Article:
Nightmare Alley is Mexican auteur Guillermo del Toro’s adaptation of William Lindsay Gresham’s 1946 novel of the same name (and what a brilliant name it is!). There is a 1947 film adaptation from Edmund Goulding starring Tyrone Power that certainly has much in common. Guillermo del Toro’s version opens on Bradley Cooper as Stanton Carlisle burning the body (and home) of his deceased father. There is sun pouring in the window and Carlisle escapes. The shot of the family house in the far distance on the hill certainly resembles Malick’s Days of Heaven. The film is set between 1939
The Paleface is a great vehicle for comedian Bob Hope and former World War II pinup Jane Russell. As it would happen, it turns out she was a gifted comedienne as well. The film was co-written by Frank Tashlin (he would come out and say he disliked Norman McLeod’s direction of this film- and would go on to direct the sequel himself- Son of Paleface in 1952). McLeod had experience directing comedies though- including a few with the Marx Brothers in the 1930s (Monkey Business and Horse Feathers), W.C. Fields (It’s a Gift) and Cary Grant (Topper). Bob Hope is
Talk about the power of the number three- this is the third film in Danish auteur and enfant terrible Lars von Trier’s Depression trilogy (Antichrist, Melancholia). The Depression trilogy itself is actually von Trier’s third trilogy. He made the Europa trilogy first in the 1980s and then The Golden Heart trilogy from 1996 to 2000 where he rose to international fame. Nymphomaniac is one film that had to be broken up, like Kill Bill, into Vol. 1 and Vol. 2 for running time and commercial purposes. All told it runs just about exactly four hours long. It is a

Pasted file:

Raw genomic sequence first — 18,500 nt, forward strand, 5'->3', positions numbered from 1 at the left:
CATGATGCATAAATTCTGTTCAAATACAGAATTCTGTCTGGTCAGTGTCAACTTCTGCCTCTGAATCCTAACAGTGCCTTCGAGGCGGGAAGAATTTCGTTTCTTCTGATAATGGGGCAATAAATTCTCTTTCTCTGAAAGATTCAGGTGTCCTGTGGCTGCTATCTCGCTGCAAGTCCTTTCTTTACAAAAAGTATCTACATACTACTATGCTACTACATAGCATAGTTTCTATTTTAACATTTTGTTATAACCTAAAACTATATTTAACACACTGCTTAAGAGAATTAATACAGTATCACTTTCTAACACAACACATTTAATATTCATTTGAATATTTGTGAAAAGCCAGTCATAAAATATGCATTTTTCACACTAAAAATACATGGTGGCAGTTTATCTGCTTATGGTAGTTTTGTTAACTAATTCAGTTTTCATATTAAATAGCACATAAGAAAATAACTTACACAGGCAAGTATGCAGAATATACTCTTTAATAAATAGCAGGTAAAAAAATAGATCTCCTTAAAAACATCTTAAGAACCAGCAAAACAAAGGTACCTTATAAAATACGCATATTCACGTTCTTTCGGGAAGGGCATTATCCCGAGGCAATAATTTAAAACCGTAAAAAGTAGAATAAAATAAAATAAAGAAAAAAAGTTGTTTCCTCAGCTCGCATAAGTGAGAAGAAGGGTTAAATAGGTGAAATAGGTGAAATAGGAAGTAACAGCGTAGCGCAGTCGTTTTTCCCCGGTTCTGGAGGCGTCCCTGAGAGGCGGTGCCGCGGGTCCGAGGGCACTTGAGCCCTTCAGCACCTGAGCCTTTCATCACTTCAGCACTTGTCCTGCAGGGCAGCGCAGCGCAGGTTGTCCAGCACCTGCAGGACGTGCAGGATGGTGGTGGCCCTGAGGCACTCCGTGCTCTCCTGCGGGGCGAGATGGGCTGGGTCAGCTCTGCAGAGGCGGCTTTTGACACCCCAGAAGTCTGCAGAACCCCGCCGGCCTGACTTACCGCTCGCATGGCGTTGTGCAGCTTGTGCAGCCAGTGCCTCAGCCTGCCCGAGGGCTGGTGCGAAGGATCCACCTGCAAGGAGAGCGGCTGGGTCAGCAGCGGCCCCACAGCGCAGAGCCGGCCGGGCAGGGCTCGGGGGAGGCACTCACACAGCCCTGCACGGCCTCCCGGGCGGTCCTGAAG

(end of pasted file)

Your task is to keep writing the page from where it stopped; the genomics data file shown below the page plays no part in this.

Iranian auteur Asghar Farhadi is not the first director to do such (Ozu, Rohmer) but his 2021 entry A Hero not only feels like a companion piece to a previous work (2011’s A Separation in particular)- but his two films are even named as though they two parts of whole. Farhadi has seemingly an unmatched gift for creating moral tales that are both domestic dramas and white-knuckle intense thrillers. Perhaps only fellow realists- The Dardenne Brothers- deserve comparison to Farhadi (a compliment to them both). This is Farhadi’s return to his native Iran after 2018’s Everybody Knows in Spain.
best film: The Card Counter from Paul Schrader tops the list for 2021. Schrader has always been an intellectual. He wrote “Transcendental Style in Film” on Dreyer, Ozu and his main source of inspiration- Bresson. But Schrader has also always leaned into sensationalism as well and he seems to have found the right balance at this point in his career. The Card Player is largely minimalistic—but there are this ripe little opportunities for sweeps of style and visual flourishes. Isaac’s character is rich with depth and complexity. He is a savant at card playing- but he is also an ex-con and ex-soldier.
Dustin Hoffman not only stars as parolee ex-con Max Dembo- but this was a passion project for Hoffman (a major player in 1978 of course) and he was actually planning to get behind the camera himself before Ulu Grosbard was ultimately chosen to direct. The source material is Edward Bunker’s novel and it not only a gripping character study and crime film- but a sort of expose on the treatment of ex-cons. Bunker's debut novel was "No Beast So Fierce" and if elements of the film feel authentic (and they do)- Bunker was an actual ex-con and wrote from